How an academic was stunned to silence by new data on The North in Numbers...

...and turning dreams into reality on Brummie Mummies

“Data! Data! Data!” exclaimed Sherlock Holmes in Arthur Conan Doyle’s ‘The Adventure of the Copper Beeches’, “I cannot make bricks without clay!”

Data in its many forms is integral to understanding the world we live in, and to predict what might happen in the future.

The North in Numbers investigates the data across the region, exploring a diverse range of topics, including homelessness, knife crime, football, council cuts, the state of our pubs, and many more.

In the latest episode, Annie Gouk speaks to those involved in the Sensemaker project, including academics who were left stunned about the results.

Like The North in Numbers, the Brummie Mummies podcast also looks at human stories, hearing from those about the ups and downs of parenthood.

Zoe Chamberlain hears from an inspirational mother who turned her life around, from having her house repossessed to creating her own six-figure business.

The North in Numbers: making sense of Sensemaker

In each series, The North in Numbers team dedicates an episode to looking behind the scenes of data.

In the latest episode, host Annie Gouk, deputy editor of data and multimedia at Reach, makes sense of data journalist project, Sensemaker.

The project - a collaboration between the Manchester Evening News and the University of Central Lancashire - creates data sensors for journalism and community engagement.

One of those data sensors detects pollution, and it was deployed in schools and businesses across South Manchester.

John Mills, associate professor at UCLan and one of the academics working on the project, told Annie that the team were stunned to silence by the results.

He said on the podcast:

“It was one of those moments where you see the visualisation of data and it just blows any doubt out of your mind.

“When we had that data come in, we had a stunned silence, because it left you in no doubt.

“That was one memory from the project that will stay with me, because it was basically demonstrating that there was real tangible impact, and you couldn’t argue with that.”

You can hear more from John Mills, as well as Louise Taylor, who was the assistant headteacher at Cringle Brook school at the time, about the Sensemaker project on the latest episode of The North in Numbers.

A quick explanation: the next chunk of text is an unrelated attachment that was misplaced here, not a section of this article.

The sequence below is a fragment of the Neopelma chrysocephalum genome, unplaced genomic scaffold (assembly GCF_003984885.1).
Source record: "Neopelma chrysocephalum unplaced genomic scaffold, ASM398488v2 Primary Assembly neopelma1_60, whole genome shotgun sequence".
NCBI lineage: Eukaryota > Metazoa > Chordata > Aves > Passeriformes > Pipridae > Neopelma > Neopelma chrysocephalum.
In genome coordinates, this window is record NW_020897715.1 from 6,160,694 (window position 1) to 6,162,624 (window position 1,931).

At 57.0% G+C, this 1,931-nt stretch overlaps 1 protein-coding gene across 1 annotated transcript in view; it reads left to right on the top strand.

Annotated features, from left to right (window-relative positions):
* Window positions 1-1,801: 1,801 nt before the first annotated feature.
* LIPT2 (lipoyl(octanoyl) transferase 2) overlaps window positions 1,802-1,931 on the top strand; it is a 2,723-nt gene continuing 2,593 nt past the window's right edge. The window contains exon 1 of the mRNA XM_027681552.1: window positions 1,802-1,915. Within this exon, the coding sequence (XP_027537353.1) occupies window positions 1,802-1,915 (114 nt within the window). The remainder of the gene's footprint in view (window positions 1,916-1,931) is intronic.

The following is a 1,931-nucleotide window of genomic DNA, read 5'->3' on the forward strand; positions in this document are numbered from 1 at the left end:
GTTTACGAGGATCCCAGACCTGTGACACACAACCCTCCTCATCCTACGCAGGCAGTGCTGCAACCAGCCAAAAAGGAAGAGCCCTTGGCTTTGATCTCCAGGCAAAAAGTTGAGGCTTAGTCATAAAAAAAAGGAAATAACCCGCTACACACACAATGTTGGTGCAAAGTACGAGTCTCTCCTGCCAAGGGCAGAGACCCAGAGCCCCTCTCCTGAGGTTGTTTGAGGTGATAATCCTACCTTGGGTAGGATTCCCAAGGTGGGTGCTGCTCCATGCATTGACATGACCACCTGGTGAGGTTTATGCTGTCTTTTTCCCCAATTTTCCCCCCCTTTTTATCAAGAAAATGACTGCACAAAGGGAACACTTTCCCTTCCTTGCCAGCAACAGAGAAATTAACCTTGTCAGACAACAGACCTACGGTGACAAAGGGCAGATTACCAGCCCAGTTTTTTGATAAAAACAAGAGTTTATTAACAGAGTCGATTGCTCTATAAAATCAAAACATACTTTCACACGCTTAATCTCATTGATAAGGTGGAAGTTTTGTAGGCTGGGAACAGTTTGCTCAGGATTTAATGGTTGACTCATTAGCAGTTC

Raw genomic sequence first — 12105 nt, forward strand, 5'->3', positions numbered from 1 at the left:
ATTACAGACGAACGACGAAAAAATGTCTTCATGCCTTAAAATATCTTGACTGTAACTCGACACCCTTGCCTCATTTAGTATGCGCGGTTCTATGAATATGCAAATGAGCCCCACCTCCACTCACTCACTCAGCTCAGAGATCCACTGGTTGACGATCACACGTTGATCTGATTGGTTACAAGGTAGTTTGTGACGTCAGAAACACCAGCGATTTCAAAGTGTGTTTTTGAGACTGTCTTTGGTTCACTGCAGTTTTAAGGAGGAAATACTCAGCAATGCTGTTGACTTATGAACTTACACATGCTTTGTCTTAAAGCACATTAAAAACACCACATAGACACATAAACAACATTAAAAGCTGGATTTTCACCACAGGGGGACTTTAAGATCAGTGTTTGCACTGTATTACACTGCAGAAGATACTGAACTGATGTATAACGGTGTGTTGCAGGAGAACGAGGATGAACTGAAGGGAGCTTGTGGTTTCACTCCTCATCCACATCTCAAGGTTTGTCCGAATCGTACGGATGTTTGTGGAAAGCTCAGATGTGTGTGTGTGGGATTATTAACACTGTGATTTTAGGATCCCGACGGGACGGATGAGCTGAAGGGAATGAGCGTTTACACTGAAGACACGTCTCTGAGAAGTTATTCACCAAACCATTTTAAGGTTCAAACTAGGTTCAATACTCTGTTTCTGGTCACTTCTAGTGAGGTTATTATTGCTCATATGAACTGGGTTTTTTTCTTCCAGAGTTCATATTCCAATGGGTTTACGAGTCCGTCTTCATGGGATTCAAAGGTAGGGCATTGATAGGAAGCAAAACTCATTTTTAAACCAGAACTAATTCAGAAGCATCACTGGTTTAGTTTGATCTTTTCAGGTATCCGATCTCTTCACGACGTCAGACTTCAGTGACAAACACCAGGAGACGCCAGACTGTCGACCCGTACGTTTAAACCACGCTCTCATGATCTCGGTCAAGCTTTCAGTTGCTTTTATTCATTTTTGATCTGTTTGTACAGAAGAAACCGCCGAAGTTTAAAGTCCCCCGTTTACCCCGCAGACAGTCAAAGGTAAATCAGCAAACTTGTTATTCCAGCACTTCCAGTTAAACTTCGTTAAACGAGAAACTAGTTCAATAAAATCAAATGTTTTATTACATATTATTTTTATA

The North in Numbers on Apple Podcasts

Brummie Mummies: turning dreams into reality

It was quite the turnaround for Birmingham mother Emily Wright.

Alongside the stresses of parenthood, Emily was forced back to work when her baby Antonia was just three-weeks-old after falling behind on a credit card payment. 

Unfortunately, the financial pressures continued, and she was evicted from her home and lost all of her hair due to stress-induced alopecia.

However, Emily showed great strength, resilience and courage by persevering and never giving up on her dreams.

She turned those dreams into reality, and in the space of two years, she went from losing her home to creating a six-figure turnover for her new online business.

In the latest episode of Brummie Mummies, you will hear Emily tell host Zoe Chamberlain about her inspirational story.

She discusses the pressures of motherhood, why running an online business is a real lifesaver for single parents, and why she wants to show her daughters that a woman’s worth is a lot more than just her hair.

Emily said:

"If someone had told me this would be my life now a year ago, I wouldn’t have believed them. There’s such a lot of things that have happened. It’s amazing what you can turn into reality when you set your mind to it.

"I really believe in a positive mindset, you have to keep strong and positive. You cannot crumble, I’ve got my girls so I don’t have that option."

You can listen to the full conversation with Emily on the Brummie Mummies podcast.

Brummie Mummies on Apple Podcasts

You hear some incredible stories on our podcasts, and they can really motivate you to strive for better.

And you can find those inspirational tales wherever you listen to your podcasts, including Apple and Spotify.

In the meantime, stay safe, stay positive, stay informed, and stay tuned.

- Dan McLaughlin

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